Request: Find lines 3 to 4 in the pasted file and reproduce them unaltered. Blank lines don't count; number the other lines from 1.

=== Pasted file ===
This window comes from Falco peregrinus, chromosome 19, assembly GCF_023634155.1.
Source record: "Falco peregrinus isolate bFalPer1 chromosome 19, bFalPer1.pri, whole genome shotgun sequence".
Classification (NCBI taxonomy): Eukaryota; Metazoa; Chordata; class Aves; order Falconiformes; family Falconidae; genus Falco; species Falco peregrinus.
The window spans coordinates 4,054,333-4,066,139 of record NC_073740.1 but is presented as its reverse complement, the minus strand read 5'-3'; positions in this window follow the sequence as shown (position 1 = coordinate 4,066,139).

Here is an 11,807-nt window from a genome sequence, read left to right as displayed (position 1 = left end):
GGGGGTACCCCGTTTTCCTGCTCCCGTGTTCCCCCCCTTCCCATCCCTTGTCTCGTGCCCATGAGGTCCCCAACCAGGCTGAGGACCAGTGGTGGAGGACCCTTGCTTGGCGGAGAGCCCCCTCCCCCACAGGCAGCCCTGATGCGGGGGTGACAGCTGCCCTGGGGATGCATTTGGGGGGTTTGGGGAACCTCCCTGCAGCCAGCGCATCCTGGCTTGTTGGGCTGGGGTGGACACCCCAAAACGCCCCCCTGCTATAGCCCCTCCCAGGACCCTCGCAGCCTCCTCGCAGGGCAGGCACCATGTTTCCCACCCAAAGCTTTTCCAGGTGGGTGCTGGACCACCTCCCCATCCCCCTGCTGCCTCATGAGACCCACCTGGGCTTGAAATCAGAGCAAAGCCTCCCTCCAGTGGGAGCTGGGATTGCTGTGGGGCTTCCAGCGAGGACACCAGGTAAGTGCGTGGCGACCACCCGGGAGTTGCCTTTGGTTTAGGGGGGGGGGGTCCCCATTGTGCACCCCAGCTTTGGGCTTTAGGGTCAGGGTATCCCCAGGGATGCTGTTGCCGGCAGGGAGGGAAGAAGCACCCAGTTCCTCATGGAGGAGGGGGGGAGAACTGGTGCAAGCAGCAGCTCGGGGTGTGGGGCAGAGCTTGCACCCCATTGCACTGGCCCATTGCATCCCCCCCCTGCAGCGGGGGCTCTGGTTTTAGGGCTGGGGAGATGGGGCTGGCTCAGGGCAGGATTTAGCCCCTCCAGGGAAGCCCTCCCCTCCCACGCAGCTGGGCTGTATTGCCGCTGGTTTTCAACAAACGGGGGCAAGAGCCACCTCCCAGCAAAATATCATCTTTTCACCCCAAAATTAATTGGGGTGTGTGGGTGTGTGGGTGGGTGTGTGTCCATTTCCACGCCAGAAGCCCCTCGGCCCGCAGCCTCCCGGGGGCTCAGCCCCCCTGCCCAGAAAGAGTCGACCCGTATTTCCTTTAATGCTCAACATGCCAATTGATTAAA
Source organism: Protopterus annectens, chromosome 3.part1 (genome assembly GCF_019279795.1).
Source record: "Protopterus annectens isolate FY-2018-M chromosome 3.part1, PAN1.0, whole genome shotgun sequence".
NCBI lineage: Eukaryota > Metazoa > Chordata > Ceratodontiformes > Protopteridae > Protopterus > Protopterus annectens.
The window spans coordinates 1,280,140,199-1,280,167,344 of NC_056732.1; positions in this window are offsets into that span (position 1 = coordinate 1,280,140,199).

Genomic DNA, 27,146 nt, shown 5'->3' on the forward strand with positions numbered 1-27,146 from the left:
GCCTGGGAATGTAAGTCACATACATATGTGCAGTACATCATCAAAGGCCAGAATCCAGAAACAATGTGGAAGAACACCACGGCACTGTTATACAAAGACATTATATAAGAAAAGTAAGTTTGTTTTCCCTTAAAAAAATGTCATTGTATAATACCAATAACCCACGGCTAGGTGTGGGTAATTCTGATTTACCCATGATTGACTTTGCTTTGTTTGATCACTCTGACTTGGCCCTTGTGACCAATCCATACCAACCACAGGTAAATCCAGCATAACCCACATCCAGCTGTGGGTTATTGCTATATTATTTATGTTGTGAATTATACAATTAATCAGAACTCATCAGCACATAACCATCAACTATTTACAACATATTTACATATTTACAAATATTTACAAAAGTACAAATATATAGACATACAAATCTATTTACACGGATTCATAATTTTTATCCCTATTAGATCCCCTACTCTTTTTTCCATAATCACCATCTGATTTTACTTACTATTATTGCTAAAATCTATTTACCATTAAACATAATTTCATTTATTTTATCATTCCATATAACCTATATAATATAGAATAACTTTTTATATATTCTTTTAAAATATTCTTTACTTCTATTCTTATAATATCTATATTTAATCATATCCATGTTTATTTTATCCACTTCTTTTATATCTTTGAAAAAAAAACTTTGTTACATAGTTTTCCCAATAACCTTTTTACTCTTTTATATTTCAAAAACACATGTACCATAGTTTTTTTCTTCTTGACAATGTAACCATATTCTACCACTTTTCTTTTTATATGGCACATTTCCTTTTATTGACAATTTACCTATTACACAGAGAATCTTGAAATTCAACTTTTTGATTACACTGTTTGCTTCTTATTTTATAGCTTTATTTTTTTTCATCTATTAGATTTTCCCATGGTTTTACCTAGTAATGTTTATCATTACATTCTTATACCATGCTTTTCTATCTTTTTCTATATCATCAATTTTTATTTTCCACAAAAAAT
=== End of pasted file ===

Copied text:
Classification (NCBI taxonomy): Eukaryota; Metazoa; Chordata; class Aves; order Falconiformes; family Falconidae; genus Falco; species Falco peregrinus.
The window spans coordinates 4,054,333-4,066,139 of record NC_073740.1 but is presented as its reverse complement, the minus strand read 5'-3'; positions in this window follow the sequence as shown (position 1 = coordinate 4,066,139).